The Cost Of A No Show

The lazy, hazy days of summer are right around the corner. That’s good news as long as everyone arrives at the office on time and every day. It’s not good news if they don’t. Here are six things you can do to inspire people to go to work when the beach beckons:

1. Make Punctuality Your Priority:
If you arrive at the office on time and use the hours available effectively others will follow your lead. You’ll show your staff that showing up promptly is important. Too many managers stroll in late or wander from meeting to meeting as though they have all the time in the world. The message they send their staff is that punctuality is not a priority.

2. Turn Technology Off: Let people know that play is just as important as work. Turn your Blackberry off after hours and do not respond to messages – no matter how tempting. Ask people how they spent their week-end. Pretty soon people will realize that it’s okay to stop working.


3. Avoid a Work Hang-over: There was a time when staying too long at the local pub made it tough to go to work the next morning. Today people are more likely to suffer a work, rather than an alcohol induced hang-over because they spend the wee hours on-line rehashing the latest office gossip. Encourage people to leave the office – mentally and physically – so that they arrive fresh and ready to work in the morning.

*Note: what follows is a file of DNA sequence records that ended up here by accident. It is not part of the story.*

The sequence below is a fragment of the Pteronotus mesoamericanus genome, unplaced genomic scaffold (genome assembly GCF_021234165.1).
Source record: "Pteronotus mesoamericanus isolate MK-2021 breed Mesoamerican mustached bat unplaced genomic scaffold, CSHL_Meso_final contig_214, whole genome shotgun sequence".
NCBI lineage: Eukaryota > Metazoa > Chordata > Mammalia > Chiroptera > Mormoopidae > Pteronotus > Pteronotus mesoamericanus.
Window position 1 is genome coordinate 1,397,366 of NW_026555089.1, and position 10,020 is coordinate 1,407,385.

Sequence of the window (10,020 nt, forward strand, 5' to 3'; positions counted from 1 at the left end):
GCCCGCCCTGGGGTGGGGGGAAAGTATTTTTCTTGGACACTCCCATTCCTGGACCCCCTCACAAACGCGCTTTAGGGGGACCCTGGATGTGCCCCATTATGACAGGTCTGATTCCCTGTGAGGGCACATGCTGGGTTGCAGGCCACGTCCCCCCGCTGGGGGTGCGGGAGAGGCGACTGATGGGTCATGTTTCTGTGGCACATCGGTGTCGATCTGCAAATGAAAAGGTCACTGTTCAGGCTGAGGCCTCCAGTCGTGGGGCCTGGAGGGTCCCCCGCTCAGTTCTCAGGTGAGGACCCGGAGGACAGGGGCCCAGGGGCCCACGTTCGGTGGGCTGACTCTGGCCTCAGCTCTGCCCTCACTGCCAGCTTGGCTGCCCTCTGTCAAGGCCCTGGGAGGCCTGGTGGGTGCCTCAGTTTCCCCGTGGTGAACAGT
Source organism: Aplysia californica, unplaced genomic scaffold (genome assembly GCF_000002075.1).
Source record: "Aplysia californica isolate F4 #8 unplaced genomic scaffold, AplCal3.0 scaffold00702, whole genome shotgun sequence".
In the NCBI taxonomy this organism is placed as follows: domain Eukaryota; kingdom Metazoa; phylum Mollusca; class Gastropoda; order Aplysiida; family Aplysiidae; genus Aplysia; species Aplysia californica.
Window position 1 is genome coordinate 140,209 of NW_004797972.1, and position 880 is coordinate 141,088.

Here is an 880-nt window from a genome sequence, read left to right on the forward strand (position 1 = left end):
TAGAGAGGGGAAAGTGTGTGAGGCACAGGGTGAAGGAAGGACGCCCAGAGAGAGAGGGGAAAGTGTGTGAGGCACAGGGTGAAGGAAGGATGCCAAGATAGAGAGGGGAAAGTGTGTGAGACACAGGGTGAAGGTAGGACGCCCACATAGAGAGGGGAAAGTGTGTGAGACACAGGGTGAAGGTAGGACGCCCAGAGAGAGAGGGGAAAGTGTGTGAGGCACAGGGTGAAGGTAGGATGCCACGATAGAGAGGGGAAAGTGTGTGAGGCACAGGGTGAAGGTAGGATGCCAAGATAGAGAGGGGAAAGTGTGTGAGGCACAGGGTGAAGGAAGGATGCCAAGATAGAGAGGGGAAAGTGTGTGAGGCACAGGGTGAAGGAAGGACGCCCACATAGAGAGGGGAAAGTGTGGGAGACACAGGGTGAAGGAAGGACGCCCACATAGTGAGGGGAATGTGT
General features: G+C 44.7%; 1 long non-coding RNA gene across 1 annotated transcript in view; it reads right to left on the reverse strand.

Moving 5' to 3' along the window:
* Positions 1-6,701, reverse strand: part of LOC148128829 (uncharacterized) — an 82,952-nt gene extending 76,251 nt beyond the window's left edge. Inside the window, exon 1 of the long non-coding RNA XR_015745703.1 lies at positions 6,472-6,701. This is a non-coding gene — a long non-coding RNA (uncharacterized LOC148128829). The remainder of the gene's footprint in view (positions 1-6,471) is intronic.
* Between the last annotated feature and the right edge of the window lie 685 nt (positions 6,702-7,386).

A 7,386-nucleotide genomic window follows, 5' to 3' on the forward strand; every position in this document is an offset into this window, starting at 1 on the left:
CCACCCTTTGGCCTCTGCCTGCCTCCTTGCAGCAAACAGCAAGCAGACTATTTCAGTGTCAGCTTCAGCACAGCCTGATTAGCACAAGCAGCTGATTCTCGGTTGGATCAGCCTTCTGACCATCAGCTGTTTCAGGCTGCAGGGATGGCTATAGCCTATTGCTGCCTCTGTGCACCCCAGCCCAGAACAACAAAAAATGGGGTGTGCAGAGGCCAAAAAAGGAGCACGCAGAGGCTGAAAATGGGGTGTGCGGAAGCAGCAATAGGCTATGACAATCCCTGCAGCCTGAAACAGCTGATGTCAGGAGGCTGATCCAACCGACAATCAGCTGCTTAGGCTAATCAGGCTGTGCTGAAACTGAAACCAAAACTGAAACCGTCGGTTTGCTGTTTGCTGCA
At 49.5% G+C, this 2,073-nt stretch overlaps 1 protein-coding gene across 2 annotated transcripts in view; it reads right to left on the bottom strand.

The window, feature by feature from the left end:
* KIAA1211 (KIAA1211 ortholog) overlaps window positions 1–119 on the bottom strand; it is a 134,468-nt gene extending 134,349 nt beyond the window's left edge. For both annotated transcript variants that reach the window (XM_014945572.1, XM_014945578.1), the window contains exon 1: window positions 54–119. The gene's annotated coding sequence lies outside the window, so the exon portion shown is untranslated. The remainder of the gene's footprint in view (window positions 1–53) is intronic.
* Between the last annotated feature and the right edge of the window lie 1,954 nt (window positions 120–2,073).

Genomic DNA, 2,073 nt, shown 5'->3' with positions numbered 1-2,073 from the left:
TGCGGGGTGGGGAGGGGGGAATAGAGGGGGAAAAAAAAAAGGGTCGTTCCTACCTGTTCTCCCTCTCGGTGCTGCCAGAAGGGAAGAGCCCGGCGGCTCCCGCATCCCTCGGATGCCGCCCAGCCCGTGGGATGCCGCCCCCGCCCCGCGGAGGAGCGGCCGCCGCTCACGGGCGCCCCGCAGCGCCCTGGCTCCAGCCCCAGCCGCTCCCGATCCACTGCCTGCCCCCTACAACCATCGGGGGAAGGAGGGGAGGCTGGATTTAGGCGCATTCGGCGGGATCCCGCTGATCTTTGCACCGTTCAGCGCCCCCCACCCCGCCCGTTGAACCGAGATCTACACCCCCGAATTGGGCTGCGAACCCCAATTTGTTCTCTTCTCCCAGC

4. Get Out of the Inbox: Encourage people to take breaks outside. Help organize a boot camp in the morning, a walking team at lunch or see what you can do to build camaraderie with a team sport. When people are active the job is fun. Everyone gets an emotional boost as a result: customers, coworkers, colleagues and clients.

5. Acknowledge Attendance: Tell people you’re happy to see them. Let them know how valuable their contribution is. They’ll come back for more.

6. Chart the Missing Person: Individuals don’t know how valuable their contribution is to the team until one of them is missing. Make a simple chart showing how many customers one person connects with in one hour. Multiply that by the number of hours in a work shift and people start to see how important it is to show up. For example, if one person handles ten calls in an hour and a shift is 8 hours long, missing one person means that 80 customers need to be handled by the remaining nine people. That isn’t just nine extra calls a day for each person – it’s a lot more stress – and a lot less time spend with each customer!

First published on Call Center IQ